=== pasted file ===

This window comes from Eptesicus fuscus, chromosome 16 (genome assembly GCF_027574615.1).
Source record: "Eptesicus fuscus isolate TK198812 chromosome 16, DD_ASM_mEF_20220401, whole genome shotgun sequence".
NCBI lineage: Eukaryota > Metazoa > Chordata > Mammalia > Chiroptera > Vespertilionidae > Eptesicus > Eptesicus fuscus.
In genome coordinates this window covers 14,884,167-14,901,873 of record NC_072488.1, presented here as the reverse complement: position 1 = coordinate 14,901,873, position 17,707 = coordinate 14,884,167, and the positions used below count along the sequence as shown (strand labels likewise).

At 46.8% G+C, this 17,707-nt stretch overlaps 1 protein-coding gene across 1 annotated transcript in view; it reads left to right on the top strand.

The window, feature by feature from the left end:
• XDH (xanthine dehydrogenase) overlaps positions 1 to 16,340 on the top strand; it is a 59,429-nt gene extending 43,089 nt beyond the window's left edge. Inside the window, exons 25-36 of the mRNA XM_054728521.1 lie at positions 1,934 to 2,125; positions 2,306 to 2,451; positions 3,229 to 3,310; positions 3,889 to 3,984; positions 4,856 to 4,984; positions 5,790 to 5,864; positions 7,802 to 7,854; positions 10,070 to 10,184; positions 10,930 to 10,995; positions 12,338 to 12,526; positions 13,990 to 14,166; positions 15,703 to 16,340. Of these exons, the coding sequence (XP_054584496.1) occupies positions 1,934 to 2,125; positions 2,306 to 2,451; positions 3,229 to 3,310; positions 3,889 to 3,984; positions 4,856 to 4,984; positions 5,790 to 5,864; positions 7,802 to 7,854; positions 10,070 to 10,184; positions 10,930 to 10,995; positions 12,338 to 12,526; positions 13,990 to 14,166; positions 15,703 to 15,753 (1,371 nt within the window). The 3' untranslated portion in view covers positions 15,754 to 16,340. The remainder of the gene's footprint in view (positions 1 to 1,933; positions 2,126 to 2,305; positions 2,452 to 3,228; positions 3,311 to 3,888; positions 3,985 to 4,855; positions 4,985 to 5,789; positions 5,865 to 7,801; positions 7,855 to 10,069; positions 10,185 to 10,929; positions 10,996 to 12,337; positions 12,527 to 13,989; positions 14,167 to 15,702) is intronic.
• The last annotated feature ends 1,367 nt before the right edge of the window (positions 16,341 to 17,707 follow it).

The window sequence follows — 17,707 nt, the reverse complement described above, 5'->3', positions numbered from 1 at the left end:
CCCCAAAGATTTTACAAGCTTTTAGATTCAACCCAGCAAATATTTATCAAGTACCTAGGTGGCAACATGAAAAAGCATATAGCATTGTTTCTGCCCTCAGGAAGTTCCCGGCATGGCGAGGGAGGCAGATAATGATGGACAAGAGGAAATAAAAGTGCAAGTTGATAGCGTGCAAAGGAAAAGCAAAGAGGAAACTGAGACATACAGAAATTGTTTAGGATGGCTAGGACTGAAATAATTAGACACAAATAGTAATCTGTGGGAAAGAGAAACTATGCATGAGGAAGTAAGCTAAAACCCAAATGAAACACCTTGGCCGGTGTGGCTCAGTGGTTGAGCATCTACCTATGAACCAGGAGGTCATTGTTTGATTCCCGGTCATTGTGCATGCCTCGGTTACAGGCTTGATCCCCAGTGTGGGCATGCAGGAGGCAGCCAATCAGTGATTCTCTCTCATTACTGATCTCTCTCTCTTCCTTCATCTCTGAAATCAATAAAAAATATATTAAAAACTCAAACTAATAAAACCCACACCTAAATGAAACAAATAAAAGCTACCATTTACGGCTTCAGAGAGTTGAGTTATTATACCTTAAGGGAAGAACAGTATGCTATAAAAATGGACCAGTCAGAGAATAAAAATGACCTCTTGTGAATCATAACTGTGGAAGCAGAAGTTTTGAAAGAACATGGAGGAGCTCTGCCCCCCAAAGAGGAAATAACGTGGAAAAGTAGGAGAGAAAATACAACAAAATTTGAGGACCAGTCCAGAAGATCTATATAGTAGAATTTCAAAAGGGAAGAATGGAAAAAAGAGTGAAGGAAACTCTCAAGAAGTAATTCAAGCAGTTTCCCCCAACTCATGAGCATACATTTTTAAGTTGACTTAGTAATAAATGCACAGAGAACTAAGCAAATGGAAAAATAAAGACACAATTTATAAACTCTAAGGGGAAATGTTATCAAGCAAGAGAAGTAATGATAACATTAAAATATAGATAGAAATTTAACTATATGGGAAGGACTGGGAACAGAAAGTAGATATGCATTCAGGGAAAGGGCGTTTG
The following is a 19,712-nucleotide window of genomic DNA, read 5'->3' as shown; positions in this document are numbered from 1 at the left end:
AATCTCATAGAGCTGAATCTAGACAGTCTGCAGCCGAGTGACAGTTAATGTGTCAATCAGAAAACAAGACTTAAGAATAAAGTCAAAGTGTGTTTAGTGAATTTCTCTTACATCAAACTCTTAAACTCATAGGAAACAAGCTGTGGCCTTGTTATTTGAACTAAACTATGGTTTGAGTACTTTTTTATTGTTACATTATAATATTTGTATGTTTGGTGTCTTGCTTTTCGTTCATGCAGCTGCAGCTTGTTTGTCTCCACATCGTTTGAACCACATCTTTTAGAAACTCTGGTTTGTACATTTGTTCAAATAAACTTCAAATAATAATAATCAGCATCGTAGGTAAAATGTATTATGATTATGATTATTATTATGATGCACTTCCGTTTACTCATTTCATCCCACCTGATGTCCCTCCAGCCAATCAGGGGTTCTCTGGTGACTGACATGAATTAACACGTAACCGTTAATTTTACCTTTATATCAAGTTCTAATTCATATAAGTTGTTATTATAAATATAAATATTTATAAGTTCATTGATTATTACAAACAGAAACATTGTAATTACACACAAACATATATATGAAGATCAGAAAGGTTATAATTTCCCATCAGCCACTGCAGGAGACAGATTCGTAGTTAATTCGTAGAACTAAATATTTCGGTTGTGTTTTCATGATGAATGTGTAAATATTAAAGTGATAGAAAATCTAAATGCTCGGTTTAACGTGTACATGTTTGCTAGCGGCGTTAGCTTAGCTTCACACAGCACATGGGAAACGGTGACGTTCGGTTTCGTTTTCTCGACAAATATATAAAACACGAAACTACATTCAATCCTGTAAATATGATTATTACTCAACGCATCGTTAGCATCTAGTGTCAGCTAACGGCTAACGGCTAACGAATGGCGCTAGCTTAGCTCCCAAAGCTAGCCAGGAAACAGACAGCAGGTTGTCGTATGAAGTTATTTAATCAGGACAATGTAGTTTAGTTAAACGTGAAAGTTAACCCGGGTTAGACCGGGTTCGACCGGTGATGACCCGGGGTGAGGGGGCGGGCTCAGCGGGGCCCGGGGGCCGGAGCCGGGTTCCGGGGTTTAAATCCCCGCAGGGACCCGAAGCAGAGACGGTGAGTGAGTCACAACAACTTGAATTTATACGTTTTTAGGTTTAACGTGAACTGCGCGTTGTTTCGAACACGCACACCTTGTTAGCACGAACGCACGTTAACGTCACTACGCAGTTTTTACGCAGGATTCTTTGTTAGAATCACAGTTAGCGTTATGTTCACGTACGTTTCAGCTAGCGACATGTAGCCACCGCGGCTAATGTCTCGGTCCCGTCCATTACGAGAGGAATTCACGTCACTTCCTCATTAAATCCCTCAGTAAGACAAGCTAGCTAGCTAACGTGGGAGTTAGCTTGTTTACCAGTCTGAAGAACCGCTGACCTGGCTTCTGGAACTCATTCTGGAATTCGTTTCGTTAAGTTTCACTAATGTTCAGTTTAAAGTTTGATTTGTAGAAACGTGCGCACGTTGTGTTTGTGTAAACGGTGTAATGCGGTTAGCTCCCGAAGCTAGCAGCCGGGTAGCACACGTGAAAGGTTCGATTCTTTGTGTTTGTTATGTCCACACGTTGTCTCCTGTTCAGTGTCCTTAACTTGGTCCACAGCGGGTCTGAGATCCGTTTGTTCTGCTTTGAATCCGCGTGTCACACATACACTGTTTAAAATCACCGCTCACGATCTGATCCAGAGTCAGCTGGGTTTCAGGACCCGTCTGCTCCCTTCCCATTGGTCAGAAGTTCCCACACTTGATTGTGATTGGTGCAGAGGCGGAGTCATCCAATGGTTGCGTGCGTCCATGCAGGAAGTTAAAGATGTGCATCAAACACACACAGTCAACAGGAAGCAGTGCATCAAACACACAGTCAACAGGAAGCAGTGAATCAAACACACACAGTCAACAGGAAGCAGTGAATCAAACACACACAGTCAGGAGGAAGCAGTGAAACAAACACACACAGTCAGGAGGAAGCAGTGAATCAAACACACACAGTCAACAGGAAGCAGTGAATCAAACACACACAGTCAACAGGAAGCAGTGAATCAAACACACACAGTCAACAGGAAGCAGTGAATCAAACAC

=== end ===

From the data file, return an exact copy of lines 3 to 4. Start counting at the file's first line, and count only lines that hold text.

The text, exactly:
NCBI lineage: Eukaryota > Metazoa > Chordata > Mammalia > Chiroptera > Vespertilionidae > Eptesicus > Eptesicus fuscus.
In genome coordinates this window covers 14,884,167-14,901,873 of record NC_072488.1, presented here as the reverse complement: position 1 = coordinate 14,901,873, position 17,707 = coordinate 14,884,167, and the positions used below count along the sequence as shown (strand labels likewise).